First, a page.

• A3: transverse sacral fracture (Denis zone III sacral fracture)
    • B - rotationally unstable, vertically stable
      • B1: open book injury (external rotation)
      • B2: lateral compression injury (internal rotation)
        • B2-1: with anterior ring rotation/displacement through ipsilateral rami
        • B2-2-with anterior ring rotation/displacement through contralateral rami (bucket-handle injury)
      • B3: bilateral
    • C - rotationally and vertically unstable
      • C1: unilateral
        • C1-1: iliac fracture
        • C1-2: sacroiliac fracture-dislocation
        • C1-3: sacral fracture
      • C2: bilateral with one side type B and one side type C
      • C3: bilateral with both sides type C

  • Young-Burgess Classification   
 
Descriptions
Treatment
Xray
CT
Anterior Posterior Compression (APC)
APC I Symphysis widening < 2.5 cm Non-operative. Protected weight bearing
 
APC II Symphysis widening > 2.5 cm. Anterior SI joint diastasis  . Posterior SI ligaments intact. Disruption of sacrospinous and sacrotuberous ligaments.  Anterior symphyseal plate or external fixator +/- posterior fixation


APC III Disruption of anterior and posterior SI ligaments (SI dislocation). Disruption of sacrospinous and sacrotuberous ligaments.
APCIII
 associated with vascular injury q q
Anterior symphyseal multi-hole plate or external fixator and posterior stabilization with SI screws or plate/screws
Lateral Compression (LC)
LC Type I Oblique or transverse ramus fracture and ipsilateral anterior sacral ala compression fracture. 

Non-operative. Protected weight bearing (complete, comminuted sacral component. Weight bearing as tolerated (simple, incomplete sacral fracture). 
LC Type II Rami fracture and ipsilateral posterior ilium fracture dislocation (crescent fracture).  Open reduction and internal fixation of ilium
 
LC Type III Ipsilateral lateral compression and contralateral APC (windswept pelvis). 
Common mechanism is rollover vehicle accident or pedestrian vs auto. 
Posterior stabilization with plate or SI screws as needed. Percutaneous or open based on injury pattern and surgeon preference.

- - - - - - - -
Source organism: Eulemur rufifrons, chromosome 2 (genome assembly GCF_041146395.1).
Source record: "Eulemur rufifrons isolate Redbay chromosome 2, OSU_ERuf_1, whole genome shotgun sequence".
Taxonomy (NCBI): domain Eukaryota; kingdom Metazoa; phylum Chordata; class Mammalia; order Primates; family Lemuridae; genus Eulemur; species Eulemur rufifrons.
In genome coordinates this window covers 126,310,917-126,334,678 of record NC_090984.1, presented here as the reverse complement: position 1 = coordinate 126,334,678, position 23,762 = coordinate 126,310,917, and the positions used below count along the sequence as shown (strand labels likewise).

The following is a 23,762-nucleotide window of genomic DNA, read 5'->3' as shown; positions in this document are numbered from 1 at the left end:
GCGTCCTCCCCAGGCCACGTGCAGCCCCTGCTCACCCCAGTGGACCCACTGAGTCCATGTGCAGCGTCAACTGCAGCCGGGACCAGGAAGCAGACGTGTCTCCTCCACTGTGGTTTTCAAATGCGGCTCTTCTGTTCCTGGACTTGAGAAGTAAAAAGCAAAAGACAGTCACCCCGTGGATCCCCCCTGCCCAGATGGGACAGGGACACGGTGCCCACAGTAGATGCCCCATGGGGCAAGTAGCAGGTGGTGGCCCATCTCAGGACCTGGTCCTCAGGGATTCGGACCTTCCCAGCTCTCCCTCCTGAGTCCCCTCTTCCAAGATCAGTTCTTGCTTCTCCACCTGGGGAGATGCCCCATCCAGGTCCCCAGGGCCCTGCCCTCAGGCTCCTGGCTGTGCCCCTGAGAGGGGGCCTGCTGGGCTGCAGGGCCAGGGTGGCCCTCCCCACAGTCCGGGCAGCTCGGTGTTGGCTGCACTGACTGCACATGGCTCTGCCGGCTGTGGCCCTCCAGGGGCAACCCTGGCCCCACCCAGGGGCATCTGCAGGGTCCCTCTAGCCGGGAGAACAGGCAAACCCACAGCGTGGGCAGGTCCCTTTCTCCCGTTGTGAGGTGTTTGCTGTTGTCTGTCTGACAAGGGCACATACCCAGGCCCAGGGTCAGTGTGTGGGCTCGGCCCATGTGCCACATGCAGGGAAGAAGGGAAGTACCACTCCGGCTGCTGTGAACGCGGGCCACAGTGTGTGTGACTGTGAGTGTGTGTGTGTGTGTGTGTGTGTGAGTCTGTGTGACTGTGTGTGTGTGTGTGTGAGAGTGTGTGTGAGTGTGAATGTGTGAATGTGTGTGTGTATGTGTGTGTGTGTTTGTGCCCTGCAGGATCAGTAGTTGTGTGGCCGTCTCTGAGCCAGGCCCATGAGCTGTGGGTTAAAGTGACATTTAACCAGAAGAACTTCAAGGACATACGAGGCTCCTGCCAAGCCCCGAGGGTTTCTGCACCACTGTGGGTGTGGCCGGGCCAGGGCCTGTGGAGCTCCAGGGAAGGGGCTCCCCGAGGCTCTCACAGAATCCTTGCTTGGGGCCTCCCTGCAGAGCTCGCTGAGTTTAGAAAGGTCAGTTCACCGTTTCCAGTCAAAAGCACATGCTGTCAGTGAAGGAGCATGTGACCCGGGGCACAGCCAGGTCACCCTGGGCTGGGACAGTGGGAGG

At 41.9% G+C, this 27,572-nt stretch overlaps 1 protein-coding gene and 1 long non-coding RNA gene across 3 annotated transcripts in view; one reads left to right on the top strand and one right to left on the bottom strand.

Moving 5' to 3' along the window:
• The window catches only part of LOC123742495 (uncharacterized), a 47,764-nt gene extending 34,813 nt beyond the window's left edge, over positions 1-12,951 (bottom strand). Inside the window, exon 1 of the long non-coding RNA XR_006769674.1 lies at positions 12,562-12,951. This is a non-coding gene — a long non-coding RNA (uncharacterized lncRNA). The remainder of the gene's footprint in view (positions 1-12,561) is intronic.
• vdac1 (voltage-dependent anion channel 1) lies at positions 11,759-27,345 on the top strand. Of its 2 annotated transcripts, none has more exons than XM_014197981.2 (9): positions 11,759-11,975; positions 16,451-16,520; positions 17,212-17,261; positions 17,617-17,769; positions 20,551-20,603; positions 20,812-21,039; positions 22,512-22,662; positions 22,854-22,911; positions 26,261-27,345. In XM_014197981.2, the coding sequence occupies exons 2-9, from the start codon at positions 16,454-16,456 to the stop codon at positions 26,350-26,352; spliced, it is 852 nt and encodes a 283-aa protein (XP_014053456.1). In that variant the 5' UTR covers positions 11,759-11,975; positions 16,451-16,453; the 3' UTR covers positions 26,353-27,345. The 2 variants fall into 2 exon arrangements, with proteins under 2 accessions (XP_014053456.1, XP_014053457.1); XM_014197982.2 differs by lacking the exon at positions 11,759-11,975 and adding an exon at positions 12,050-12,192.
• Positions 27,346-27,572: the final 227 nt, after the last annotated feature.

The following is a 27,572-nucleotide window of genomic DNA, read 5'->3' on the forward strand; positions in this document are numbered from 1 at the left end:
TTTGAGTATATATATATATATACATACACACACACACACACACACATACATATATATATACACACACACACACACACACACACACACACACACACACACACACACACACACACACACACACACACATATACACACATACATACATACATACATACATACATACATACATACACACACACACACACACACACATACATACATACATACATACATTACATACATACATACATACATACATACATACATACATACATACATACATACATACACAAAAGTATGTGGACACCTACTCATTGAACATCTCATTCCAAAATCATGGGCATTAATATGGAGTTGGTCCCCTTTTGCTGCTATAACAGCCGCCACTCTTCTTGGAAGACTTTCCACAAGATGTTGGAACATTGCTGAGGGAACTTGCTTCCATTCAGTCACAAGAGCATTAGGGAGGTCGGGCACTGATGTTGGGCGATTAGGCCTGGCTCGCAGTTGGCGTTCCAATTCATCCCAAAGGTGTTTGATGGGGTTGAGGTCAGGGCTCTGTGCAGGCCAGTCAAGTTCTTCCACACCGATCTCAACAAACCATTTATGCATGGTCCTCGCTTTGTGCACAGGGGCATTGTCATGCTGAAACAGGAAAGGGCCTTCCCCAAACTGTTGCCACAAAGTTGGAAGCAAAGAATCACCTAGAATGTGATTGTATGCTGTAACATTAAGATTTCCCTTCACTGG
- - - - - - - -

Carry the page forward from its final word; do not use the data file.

Vertical Shear (VS)
Vertical shear Posterior and superior directed force. 
Associated with the highest risk of hypovolemic shock (63%); mortality rate up to 25%
Posterior stabilization with plate or SI screws as needed. Percutaneous or open based on injury pattern and surgeon preference.
 
 


Bleeding & Initial Treatment
  • Bleeding Source
    • intraabdominal 
    • intrathoracic 
    • retroperitoneal
    • extremity (thigh compartments)
    • pelvic
      • common sources of hemorrhage
        • venous injury (80%)
          • shearing injury of posterior thin walled venous plexus
        • bleeding cancellous bone
      • uncommon sources of hemorrhage
        • arterial injury (10-20%) 
          • superior gluteal most common (posterior ring injury, APC pattern)
          • internal pudendal (anterior ring injury, LC pattern)
          • obturator (LC pattern)
  • Treatment
    • resuscitation
      • PRBC:FFP:Platelets ideally should be transfused 1:1:1
      • this ratio shown to improve mortality in patients requiring massive transfusion
    • pelvic binder/sheet   
      • indications
        • initial management of an unstable ring injury  
      • contraindications
        • hypothetical risk of over-rotation of hemipelvis and hollow viscus injury (bladder) in pelvic fractures with internal rotation component (LC)
        • no clinical evidence exists of this complication occurring
      • technique 
        • centered over greater trochanters to effect indirect reduction
        • do not place over iliac crest/abdomen
          • ineffective and precludes assessment of abdomen
        • may augment with internal rotation of lower extremities and taping at ankles
        • transition to alternative fixation as soon as possible 
          • prolonged pressure from binder or sheet may cause skin necrosis
        • working portals may be cut in sheet to place percutaneous fixation
      • pitfalls
        • binder can mask pelvic ring injuries, creating false negative radiographs and CT images 
          • stress examination under anesthesia may be indicated in patients who present to the trauma slot in a pelvic binder, hemodynamic instability, and negative pelvis radiographs/CT scan
    • external fixation
      • indications
        • pelvic ring injuries with an external rotation component (APC, VS, CM)
        • unstable ring injury with ongoing blood loss
      • contraindications
        • ilium fracture that precludes safe application
        • acetabular fracture
      • technique 
        • theoretically works by decreasing pelvic volume 
        • stability of bleeding bone surfaces and venous plexus in order to form clot
        • pins inserted into ilium 
          • supra-acetabular pin insertion
          • single pin in column of supracetabular bone from AIIS towards PSIS
            • obturator outlet view 
              • helps to identify pin entry point
            • iliac oblique view 
              • helps to direct pin above greater sciatic notch
            • obturator oblique inlet view 
              • helps to ensure pin placement within inner and outer table
            • AIIS pins can place the lateral femoral cutaneous nerve at risk  
            • pedicle screws with internal subcutaneous bar may be used